For organic gourmet chef and cookbook author Leslie Cerier, what goes on the Thanksgiving table isn't about the usual foods that define the holiday. It's about what's in season, what's offered at her local farmers' markets, and what might still be growing in her garden. The veteran vegetarian chef also turns to unique grains and even chia seeds for warming holiday dishes.
|For over 25 years Leslie Cerier, the Organic Gourmet chef, has been teaching culinary nutrition and hands-on vegetarian cooking for health and vitality. She is also the author of six cookbooks, including Gluten-Free Recipes for the Conscious Cook: A Seasonal, Vegetarian Cookbook (New Harbinger Publications, 2010). To learn more about taking one of her classes, click here. http://www.lesliecerier.com/classes/|
Making an effort to bring locally produced foods to the table can incorporate a sense of thanking your community for the holiday, according to Cerier. "I think it's really important at Thanksgiving to look at your local harvest. I have a local farmer who has ginger this time of year, so I can think about ginger for a rice dish and it can be a way of thanking him for growing this incredible ginger," Cerier says. If you live in a warm climate, you may be able to get most of your Thanksgiving fixings from a farmers' market. In colder areas it's not so easy, but Cerier suggests shopping at local co-ops or natural products stores that make an effort to stock items from local farmers.
It doesn't get any more local than your own garden. Okay, so you're garden may be buried under snow Thanksgiving week; but maybe it's basking in the sun. Cerier suggests taking a look at what's growing regardless of the weather. "I can usually at least get rosemary from my garden, and sometimes I can find sage hiding under some leaves."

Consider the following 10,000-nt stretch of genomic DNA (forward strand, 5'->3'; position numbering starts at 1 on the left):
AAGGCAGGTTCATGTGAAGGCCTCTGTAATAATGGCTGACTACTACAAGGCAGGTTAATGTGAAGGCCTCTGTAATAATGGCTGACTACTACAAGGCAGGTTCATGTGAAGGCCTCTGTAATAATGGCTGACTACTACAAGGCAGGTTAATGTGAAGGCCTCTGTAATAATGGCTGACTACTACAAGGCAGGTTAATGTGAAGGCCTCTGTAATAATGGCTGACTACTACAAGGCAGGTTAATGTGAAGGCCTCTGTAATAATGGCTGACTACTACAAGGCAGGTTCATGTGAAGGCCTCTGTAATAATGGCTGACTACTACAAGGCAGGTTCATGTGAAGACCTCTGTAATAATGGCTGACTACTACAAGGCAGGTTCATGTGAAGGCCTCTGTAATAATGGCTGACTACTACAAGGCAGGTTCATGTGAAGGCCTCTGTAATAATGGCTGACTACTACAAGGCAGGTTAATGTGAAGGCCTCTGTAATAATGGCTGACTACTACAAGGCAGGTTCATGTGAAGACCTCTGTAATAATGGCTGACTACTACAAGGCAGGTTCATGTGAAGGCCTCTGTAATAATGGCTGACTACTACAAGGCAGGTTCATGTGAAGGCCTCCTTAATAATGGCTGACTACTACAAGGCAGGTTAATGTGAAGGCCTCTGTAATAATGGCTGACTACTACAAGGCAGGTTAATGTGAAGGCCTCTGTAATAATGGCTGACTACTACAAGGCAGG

If a cold climate makes for slim offerings, take what you've got and subsidize it with what's in season from the store; or maybe you are lucky enough to have a year-round indoor farmers' market. "Sometimes it becomes a game of mix and match. I might have some local onions, squash and cranberries, and so it becomes a process of making the meal around that," she says.
Showcase Grains and Squash
For Cerier, the Thanksgiving table is an ideal place to showcase grains. Although she's not gluten-free, she's an expert on preparing the foods and loves what the diet has done to bring grains beyond wheat to the table. "The wide world of gluten-free is so exciting to me because of all of the choices it inspires. Most people aren't thinking of bringing teff or quinoa or other exotic grains to the Thanksgiving table, but they should," she says.
Cerier points to buckwheat, or kasha, as an ideal wintertime holiday grain.
"It's a warming grain and also quick cooking; I don't think you need to be cooking all day on the holidays. It goes really well with all of the vegetables and flavors of the season, like squash, onions, garlic and sage. I had never thought of cooking it with sage until recently it was all that was in my garden, and so I added it to the kasha and it's wonderful."
Squash is also an ideal fit for Thanksgiving and complements many grains and the spices associated with the holiday, such as sage, marjoram, cinnamon and ginger. Cerier suggests a roasted root medley for the table. "I might do butternut squash with quinoa and the different roots that grow around here, like beet, celery and sweet potato; add some garlic and rosemary, roast the whole thing and you're done."
For Cerier's recipes for savory stuffed winter squash with buckwheat and sage, and gluten-free pie crust made with the Ethiopian grain teff, click here.